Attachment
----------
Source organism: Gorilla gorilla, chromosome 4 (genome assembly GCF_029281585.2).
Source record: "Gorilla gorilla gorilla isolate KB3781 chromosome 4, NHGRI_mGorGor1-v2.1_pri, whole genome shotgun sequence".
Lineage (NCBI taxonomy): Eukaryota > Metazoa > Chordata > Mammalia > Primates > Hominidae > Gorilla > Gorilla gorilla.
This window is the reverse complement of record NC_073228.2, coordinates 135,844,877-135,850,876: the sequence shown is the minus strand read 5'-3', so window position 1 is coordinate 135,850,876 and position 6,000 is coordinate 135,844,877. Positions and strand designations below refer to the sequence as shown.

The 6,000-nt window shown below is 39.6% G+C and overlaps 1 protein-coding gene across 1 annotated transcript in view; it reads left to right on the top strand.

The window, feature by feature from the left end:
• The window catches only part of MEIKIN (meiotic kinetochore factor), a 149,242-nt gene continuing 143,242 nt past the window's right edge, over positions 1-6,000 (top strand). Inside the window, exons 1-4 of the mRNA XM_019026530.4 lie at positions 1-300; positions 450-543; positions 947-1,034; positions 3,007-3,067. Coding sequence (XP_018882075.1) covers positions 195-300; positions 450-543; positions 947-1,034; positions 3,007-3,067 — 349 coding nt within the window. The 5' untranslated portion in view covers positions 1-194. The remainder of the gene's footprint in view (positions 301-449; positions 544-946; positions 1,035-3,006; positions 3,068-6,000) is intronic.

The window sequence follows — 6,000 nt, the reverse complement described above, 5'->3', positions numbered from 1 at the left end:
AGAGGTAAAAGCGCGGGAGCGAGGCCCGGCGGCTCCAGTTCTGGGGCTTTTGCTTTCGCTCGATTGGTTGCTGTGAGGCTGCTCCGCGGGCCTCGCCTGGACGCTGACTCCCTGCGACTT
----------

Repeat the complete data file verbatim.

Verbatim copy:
Source organism: Gorilla gorilla, chromosome 4 (genome assembly GCF_029281585.2).
Source record: "Gorilla gorilla gorilla isolate KB3781 chromosome 4, NHGRI_mGorGor1-v2.1_pri, whole genome shotgun sequence".
Lineage (NCBI taxonomy): Eukaryota > Metazoa > Chordata > Mammalia > Primates > Hominidae > Gorilla > Gorilla gorilla.
This window is the reverse complement of record NC_073228.2, coordinates 135,844,877-135,850,876: the sequence shown is the minus strand read 5'-3', so window position 1 is coordinate 135,850,876 and position 6,000 is coordinate 135,844,877. Positions and strand designations below refer to the sequence as shown.

The 6,000-nt window shown below is 39.6% G+C and overlaps 1 protein-coding gene across 1 annotated transcript in view; it reads left to right on the top strand.

The window, feature by feature from the left end:
• The window catches only part of MEIKIN (meiotic kinetochore factor), a 149,242-nt gene continuing 143,242 nt past the window's right edge, over positions 1-6,000 (top strand). Inside the window, exons 1-4 of the mRNA XM_019026530.4 lie at positions 1-300; positions 450-543; positions 947-1,034; positions 3,007-3,067. Coding sequence (XP_018882075.1) covers positions 195-300; positions 450-543; positions 947-1,034; positions 3,007-3,067 — 349 coding nt within the window. The 5' untranslated portion in view covers positions 1-194. The remainder of the gene's footprint in view (positions 301-449; positions 544-946; positions 1,035-3,006; positions 3,068-6,000) is intronic.

The window sequence follows — 6,000 nt, the reverse complement described above, 5'->3', positions numbered from 1 at the left end:
AGAGGTAAAAGCGCGGGAGCGAGGCCCGGCGGCTCCAGTTCTGGGGCTTTTGCTTTCGCTCGATTGGTTGCTGTGAGGCTGCTCCGCGGGCCTCGCCTGGACGCTGACTCCCTGCGACTT